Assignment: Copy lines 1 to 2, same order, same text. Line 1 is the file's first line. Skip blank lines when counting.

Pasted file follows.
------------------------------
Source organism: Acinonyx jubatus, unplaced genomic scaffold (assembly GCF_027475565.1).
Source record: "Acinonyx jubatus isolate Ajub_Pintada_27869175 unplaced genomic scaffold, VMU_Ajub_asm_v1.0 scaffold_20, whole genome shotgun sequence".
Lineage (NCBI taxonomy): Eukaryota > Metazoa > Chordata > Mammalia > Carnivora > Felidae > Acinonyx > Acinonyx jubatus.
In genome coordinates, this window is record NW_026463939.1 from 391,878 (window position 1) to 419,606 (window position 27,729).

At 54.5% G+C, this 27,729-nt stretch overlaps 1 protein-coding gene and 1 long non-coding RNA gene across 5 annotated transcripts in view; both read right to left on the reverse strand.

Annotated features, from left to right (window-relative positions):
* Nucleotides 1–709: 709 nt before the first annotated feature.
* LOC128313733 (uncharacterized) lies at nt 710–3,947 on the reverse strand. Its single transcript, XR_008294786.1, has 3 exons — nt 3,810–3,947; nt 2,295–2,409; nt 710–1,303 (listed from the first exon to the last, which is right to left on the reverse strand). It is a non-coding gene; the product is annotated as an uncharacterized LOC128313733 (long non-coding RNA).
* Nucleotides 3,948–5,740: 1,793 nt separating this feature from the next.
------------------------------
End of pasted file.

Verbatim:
Source organism: Acinonyx jubatus, unplaced genomic scaffold (assembly GCF_027475565.1).
Source record: "Acinonyx jubatus isolate Ajub_Pintada_27869175 unplaced genomic scaffold, VMU_Ajub_asm_v1.0 scaffold_20, whole genome shotgun sequence".